Western Australian sea lions infected with high rate of Giardia
A startling proportion of West Australia's sea lion population is infected with the parasite Giardia duodenalis, research has found.
Macquarie University's Tiffany Delport used genomic sequencing to test the faecal samples of wild and captive Australian sea lions (Neophoca cinerea), searching for the tell-tale DNA of parasites Giardia and Cryptosporidium.
Ms Delport found the rate of Giardia infection was highest in captive sea lions, closely followed by Australian sea lion colonies situated within 25km of human coastal settlements.
In WA, Beagle and North Fisherman Islands are home to two wild sea lion colonies, 17.7km and 21.6km from human settlement respectively.
Ms Delport says of the 30 faecal samples collected from these islands, 12 were positive for Giardia—an infection rate of about 40 per cent.
Parasite dispersed from human sources
Transmitted through the ingestion of contaminated food and water sources, Giardia can spread from human to mammal, and from land mammal to marine mammal, Ms Delport says.
"Taking steps to minimise environmental pollution with human and domestic animal faecal material infected with cysts may reduce the spread of Giardia to mammalian wildlife populations," she says.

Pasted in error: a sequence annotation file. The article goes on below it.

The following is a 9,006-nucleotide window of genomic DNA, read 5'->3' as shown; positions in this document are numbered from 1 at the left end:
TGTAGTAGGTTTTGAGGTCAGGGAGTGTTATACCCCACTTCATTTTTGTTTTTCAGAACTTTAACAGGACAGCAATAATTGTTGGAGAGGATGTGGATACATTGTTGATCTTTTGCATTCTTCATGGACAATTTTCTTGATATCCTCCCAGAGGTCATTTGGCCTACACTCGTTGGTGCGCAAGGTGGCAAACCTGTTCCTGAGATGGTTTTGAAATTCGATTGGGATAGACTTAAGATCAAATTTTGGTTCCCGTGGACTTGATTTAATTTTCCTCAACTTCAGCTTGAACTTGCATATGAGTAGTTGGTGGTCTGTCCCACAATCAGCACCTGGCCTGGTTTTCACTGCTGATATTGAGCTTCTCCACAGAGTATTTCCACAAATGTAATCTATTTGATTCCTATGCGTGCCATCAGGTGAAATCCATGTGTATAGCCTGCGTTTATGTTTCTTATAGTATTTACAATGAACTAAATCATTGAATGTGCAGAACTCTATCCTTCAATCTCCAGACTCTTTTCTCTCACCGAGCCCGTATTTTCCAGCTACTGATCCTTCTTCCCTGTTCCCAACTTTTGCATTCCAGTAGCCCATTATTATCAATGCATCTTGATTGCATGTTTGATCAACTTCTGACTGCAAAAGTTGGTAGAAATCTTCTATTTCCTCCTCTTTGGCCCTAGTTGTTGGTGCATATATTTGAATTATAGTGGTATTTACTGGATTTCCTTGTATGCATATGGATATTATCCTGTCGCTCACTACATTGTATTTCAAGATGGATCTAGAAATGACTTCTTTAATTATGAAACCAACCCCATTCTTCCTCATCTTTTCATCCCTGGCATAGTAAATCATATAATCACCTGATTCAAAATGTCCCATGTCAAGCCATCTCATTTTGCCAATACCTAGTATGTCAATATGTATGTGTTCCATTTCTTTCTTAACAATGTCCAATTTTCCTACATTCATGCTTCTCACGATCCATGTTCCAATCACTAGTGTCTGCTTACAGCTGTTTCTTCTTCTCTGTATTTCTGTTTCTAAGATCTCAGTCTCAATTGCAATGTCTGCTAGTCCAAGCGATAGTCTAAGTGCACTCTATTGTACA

"It is also important to consider that Giardia cysts are environmentally robust, capable of surviving extended periods of time outside of a host."
Ms Delport says in humans and domestic animals, Giardia can cause diarrhoea and loss of appetite.
"However, very little is known about the effects that Giardia has on many wildlife hosts, including marine mammals," she says.
"As Giardia is observed in many marine mammal species, including endangered animals such as the Australian sea lion, it is important that future investigations monitor the impact of infection on host health and identify potential pathways from humans and terrestrial animals to wildlife populations."
Ms Delport did not find evidence of Cryptosporidium cysts in wild or captive sea lion populations.